Immersive Telepresence in Remote Education

  • Redouane Kachach
  • Marta Orduna
  • Jesús Rodríguez
  • Pablo Pérez
  • Álvaro Villegas
  • Julián Cabrera
  • Narciso García

We present a low-cost telepresence system with application in remote education. It follows an Augmented Distributed Reality approach, where the remote student, wearing a Head Mounted Display, is immersed in a mixed reality scene composed of a real-time 360 video stream of the classroom, a pass-through view of his/her own hands, and additional augmented information obtained via Artificial Intelligence. The system can help students in quarantine or similar situations to improve their learning experience, particularly for hands-on sessions with high interaction between physically present students and their teacher.

Virtual Agent Representation for Critical Transactions

  • Ningyuan Sun
  • Jean Botev

With their proliferation, virtual agents become increasingly involved in critical transactions between groups and individuals. Mediated-reality technologies such as virtual and augmented reality present both new opportunities and challenges for representing such agents. This study explores which agent representation users prefer for critical transactions such as a substantial financial investment. We compare our experimental results from a more general group of users with those from a control group of savvy users familiar with virtual environments and computer games, deriving initial design recommendations and an outlook on further research. Generally, a human or humanoid representation is deemed preferable, while, among the alternatives, object representations are favored over zoomorphic, plant-based, or purely symbolic options.

IPSME- Idempotent Publish/Subscribe Messaging Environment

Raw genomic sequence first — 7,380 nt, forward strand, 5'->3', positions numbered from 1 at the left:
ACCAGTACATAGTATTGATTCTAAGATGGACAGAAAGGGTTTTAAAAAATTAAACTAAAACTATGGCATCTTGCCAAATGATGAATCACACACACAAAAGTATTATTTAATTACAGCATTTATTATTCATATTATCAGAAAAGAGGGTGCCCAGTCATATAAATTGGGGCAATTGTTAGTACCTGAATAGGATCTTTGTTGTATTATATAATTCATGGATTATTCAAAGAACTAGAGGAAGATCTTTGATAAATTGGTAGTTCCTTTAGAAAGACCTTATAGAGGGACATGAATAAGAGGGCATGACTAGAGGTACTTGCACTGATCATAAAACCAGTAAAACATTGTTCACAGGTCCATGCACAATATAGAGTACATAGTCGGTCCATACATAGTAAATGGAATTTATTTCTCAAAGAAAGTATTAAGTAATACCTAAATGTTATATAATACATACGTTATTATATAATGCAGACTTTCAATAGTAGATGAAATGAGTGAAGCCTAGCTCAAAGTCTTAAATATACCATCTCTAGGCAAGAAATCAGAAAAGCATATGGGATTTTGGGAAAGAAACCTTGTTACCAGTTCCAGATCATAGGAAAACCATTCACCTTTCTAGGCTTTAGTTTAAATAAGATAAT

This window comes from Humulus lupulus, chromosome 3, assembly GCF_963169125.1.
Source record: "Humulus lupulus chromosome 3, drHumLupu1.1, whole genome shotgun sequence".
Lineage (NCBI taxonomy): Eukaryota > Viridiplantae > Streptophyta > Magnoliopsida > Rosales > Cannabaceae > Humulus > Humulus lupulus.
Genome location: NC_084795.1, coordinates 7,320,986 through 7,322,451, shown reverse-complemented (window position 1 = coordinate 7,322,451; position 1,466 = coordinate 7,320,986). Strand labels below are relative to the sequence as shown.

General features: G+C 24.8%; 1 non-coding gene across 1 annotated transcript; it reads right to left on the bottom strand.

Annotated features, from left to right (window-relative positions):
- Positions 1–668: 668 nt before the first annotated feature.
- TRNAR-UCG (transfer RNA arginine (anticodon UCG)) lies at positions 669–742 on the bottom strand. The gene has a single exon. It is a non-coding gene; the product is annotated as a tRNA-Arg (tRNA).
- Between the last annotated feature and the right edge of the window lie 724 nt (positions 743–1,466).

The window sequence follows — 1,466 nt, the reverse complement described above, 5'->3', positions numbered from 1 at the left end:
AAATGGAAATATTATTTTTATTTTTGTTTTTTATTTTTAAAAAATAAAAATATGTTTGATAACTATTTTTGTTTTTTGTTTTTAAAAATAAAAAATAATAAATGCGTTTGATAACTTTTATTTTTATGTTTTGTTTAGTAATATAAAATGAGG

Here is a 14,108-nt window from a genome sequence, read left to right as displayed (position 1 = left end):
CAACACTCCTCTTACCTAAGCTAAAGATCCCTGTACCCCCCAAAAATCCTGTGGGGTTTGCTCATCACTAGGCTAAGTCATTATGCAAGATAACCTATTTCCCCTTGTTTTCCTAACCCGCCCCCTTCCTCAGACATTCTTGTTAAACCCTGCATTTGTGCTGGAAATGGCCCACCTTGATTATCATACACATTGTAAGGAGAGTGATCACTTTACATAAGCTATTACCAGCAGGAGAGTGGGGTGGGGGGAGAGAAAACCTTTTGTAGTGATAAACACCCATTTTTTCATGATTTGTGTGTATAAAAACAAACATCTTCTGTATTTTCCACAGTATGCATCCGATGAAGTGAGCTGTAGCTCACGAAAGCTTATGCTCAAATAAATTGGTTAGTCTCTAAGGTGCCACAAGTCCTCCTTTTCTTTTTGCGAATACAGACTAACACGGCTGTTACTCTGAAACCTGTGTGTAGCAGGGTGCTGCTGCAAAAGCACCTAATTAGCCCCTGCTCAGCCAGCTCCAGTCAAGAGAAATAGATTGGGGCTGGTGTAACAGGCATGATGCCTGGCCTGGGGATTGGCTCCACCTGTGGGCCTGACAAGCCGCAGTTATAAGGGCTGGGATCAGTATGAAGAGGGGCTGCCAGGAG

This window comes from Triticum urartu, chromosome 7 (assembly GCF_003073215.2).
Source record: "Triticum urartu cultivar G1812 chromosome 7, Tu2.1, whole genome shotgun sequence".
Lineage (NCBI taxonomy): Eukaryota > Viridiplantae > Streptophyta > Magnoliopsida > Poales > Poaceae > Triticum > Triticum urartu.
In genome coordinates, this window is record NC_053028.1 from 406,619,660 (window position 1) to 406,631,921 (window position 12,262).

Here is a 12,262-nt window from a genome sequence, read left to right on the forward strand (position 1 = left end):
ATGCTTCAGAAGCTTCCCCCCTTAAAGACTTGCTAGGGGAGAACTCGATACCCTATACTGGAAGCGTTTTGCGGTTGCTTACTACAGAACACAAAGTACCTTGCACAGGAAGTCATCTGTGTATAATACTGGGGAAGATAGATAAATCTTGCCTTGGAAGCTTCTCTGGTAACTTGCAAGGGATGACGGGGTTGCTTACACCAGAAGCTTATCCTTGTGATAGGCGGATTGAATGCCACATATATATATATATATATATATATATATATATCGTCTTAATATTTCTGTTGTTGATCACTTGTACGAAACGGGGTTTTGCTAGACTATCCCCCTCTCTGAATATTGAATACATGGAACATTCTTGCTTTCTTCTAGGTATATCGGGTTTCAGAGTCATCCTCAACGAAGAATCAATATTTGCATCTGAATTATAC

• Kim Nevelsteen
  • Martin Wehlou

The integration (interoperability) of highly disparate systems is an open topic of research in many domains. A common approach for getting two highly disparate systems to be interoperable, is through an agreed-upon protocol (e.g., via standardization) or by employing a common framework. The problem of integrating systems arises when many of these protocols/frameworks come into existence. Both, agreeing on protocols/frameworks and creating mappings between protocols takes time and effort. An interoperability solution must be scalable and should not require stakeholders to adapt to major changes in their system i.e., systems should not need to be re-engineered as other systems are added, removed or replaced in the integration.

IPSME is introduced as a solution for integrating highly disparate systems. IPSME decouples the dependencies between interacting participants. Interoperability is achieved through dynamic translations, with integrations external to the systems being integrated, avoiding the need for agreed-upon protocols or frameworks. Scalability is achieved by not having a limitation on the number of messaging environments or the topological organization thereof. IPSME is minimally invasive and through a network effect reduces the overall complexity of integrating many systems to linear. IPSME has been evaluated and thus far been tested in three use cases.